“People are trying to survive economically,” he said. “People are going to look for shortcuts in any industry you talk about. There are people who are going to take advantage of a system.”

Allen Gray of the Carolinas Association of General Contractors helps contracting firms understand their staffing requirements. He was surprised and disappointed to hear of the extent of misclassification in federally funded projects reviewed by the newspapers.

“We are forever trying to bring people up to speed,” he said.

“If they aren’t doing what they agreed to do in the contracts, it’s untenable,” Gray said. “If we need to do more for members to be in compliance, we’ll do it.”

‘Make an example’

The general contracting firms that managed the 64 projects reviewed by The News & Observer signed a contract promising to follow all laws and ensure the subcontractors they hired did, too. But week after week, subcontractors they engaged to help construct low-income housing developments filed forms listing hourly workers as independent contractors. They gathered the forms to satisfy the federal requirements of the Davis-Bacon and Related Acts that the companies pay wages deemed fair by federal labor officials.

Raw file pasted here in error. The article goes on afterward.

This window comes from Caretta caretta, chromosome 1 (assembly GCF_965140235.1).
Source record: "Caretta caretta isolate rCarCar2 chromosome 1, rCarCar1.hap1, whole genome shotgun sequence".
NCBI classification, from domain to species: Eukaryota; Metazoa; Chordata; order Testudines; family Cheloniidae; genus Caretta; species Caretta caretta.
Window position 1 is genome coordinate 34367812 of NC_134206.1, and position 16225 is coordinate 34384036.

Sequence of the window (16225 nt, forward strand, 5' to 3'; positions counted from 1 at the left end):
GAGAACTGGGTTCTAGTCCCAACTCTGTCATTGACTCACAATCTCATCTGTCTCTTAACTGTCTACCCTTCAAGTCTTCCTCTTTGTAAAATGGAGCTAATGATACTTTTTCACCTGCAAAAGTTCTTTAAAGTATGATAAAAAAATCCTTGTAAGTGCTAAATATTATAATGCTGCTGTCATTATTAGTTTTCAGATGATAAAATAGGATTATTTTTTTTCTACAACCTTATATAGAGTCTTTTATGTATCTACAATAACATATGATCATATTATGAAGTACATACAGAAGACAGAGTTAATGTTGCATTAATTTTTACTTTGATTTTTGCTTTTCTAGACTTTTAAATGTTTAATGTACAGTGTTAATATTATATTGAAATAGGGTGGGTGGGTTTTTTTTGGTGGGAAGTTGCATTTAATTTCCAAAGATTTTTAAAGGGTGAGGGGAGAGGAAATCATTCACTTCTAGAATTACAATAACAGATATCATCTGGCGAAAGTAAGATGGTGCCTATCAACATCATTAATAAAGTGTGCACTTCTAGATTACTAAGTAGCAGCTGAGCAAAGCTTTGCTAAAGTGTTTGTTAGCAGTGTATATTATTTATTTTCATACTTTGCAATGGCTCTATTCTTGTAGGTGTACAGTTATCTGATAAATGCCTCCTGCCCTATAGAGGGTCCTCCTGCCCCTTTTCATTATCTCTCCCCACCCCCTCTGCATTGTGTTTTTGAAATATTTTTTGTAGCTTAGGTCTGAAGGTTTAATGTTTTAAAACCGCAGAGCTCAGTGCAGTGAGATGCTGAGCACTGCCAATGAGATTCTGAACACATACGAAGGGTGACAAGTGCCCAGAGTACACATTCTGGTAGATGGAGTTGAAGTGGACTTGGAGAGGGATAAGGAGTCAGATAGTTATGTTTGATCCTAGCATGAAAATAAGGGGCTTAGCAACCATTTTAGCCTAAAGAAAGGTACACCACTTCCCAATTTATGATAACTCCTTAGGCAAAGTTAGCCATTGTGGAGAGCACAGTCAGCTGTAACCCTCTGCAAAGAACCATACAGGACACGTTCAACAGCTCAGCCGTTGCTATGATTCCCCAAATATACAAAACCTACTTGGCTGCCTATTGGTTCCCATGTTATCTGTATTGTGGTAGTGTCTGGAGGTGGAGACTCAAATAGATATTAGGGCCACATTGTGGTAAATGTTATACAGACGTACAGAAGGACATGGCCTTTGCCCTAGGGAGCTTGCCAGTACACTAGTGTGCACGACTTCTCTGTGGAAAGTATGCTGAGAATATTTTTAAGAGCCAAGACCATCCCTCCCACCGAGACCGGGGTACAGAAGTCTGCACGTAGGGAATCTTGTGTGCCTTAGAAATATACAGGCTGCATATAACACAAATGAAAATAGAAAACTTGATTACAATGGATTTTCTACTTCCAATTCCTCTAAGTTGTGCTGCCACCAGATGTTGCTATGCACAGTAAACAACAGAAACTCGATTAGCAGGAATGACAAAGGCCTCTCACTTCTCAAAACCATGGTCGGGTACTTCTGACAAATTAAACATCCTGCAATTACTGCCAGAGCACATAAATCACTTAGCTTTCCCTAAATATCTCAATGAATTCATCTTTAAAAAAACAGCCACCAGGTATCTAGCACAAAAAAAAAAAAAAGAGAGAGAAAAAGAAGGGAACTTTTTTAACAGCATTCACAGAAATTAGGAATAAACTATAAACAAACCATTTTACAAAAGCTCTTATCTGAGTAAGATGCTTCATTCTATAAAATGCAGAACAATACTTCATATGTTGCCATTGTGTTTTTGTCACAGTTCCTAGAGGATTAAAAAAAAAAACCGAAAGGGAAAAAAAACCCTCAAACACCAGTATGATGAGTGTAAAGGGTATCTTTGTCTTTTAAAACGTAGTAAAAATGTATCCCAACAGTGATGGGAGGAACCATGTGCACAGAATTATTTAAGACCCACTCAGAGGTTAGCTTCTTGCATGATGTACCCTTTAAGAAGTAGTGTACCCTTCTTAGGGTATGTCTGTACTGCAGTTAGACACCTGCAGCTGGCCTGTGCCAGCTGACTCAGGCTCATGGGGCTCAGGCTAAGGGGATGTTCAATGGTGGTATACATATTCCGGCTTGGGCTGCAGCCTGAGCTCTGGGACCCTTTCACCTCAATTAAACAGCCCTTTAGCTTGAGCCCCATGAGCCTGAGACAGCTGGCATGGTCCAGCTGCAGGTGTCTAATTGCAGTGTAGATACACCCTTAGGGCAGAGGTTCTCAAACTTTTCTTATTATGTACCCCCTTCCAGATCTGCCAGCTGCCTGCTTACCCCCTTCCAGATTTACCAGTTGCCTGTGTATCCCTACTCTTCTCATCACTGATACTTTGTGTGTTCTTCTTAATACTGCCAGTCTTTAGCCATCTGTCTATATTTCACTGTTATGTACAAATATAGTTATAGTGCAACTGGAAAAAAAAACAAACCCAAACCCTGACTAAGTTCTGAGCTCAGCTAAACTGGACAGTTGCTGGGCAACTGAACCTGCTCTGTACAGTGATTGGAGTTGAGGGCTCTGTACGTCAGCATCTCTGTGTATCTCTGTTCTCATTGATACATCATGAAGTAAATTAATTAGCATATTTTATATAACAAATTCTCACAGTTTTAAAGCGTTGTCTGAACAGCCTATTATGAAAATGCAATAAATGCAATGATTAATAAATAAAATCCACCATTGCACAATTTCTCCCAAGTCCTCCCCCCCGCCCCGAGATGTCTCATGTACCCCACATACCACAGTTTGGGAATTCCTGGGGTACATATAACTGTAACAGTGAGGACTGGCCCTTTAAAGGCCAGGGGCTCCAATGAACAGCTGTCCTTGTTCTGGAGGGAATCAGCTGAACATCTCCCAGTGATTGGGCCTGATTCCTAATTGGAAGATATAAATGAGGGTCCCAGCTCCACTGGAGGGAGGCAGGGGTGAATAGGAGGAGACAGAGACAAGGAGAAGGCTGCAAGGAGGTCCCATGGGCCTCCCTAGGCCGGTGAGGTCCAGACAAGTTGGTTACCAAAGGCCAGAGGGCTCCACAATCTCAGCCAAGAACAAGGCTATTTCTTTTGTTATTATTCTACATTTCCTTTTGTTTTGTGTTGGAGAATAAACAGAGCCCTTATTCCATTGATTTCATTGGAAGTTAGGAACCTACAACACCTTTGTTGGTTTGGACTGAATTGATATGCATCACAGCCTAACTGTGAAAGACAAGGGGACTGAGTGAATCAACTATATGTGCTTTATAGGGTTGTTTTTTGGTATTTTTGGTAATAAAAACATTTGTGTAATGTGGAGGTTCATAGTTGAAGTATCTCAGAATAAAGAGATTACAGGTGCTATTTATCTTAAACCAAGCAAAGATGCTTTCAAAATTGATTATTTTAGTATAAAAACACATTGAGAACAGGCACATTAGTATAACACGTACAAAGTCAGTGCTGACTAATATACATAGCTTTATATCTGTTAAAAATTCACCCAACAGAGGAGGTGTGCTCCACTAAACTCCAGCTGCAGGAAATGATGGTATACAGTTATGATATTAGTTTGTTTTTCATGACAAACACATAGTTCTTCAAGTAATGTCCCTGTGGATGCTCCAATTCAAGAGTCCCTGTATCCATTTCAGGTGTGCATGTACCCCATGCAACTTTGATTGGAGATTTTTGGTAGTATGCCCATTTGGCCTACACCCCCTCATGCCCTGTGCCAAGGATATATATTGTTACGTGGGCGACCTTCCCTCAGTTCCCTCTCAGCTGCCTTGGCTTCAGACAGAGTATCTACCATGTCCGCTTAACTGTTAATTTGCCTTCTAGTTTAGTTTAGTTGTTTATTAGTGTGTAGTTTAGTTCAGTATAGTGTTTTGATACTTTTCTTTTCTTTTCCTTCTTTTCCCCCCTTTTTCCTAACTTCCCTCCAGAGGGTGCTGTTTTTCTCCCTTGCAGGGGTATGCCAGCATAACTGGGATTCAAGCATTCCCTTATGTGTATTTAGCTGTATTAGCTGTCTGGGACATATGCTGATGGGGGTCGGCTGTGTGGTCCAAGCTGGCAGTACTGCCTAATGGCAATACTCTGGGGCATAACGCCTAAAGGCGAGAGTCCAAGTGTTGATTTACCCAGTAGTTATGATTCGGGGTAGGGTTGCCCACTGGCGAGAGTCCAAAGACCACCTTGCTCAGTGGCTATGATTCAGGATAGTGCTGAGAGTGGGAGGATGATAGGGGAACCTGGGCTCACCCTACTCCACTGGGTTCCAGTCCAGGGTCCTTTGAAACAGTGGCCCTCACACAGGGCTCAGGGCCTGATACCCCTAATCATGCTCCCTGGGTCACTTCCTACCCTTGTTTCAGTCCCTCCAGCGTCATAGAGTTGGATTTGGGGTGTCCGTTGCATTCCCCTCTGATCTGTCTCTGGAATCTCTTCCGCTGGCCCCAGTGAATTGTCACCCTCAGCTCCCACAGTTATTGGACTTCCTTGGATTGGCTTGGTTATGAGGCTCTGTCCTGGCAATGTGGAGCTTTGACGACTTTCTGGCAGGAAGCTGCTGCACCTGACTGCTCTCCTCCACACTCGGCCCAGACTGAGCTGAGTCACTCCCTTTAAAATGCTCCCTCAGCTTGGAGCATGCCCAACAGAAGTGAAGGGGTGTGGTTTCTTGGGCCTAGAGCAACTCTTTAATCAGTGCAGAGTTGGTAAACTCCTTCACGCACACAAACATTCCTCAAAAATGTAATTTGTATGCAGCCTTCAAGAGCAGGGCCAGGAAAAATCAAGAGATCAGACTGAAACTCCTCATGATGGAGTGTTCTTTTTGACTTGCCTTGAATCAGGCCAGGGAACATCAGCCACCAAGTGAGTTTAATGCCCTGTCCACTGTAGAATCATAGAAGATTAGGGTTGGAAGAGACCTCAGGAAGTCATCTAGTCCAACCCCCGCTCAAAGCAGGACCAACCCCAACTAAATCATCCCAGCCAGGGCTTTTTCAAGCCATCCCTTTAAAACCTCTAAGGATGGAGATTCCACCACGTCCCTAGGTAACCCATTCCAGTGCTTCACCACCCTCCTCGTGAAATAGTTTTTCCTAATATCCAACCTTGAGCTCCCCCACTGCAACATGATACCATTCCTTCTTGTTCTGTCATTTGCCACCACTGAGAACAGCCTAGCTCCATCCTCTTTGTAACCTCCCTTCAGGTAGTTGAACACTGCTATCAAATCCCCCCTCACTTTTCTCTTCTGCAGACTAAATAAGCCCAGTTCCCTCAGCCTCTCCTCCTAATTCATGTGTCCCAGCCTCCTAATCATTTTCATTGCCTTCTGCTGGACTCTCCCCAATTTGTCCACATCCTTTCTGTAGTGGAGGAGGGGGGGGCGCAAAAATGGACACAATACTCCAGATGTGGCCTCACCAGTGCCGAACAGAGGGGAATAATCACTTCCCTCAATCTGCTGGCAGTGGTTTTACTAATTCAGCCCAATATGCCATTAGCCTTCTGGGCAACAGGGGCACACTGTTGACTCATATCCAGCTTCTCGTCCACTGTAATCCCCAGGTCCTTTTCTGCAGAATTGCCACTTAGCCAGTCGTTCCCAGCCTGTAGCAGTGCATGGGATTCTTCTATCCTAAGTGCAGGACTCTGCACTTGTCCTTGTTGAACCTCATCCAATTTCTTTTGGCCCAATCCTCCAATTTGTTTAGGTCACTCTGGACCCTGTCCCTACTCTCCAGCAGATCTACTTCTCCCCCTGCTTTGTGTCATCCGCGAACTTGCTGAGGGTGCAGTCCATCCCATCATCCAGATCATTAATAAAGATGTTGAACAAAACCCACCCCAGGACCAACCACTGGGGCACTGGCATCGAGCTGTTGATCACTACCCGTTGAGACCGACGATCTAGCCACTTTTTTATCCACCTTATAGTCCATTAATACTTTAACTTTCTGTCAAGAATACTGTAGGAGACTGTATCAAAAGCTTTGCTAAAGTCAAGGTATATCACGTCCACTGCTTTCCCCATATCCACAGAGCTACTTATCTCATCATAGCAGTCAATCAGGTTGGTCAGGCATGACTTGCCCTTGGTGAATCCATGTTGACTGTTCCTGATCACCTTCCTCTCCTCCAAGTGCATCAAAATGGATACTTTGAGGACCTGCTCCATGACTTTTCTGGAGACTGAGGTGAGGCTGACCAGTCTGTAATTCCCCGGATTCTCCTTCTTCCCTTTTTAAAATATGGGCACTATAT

“Davis-Bacon was never intended to be a tax thing,” said Kathy Stilwell, executive director of The Affordable Housing Group, a developer in Charlotte that completed a senior housing apartment project called Cherry Gardens. “It’s always been a wage thing to make sure that employees that are working on federally funded projects are paid a fair and equitable wage.”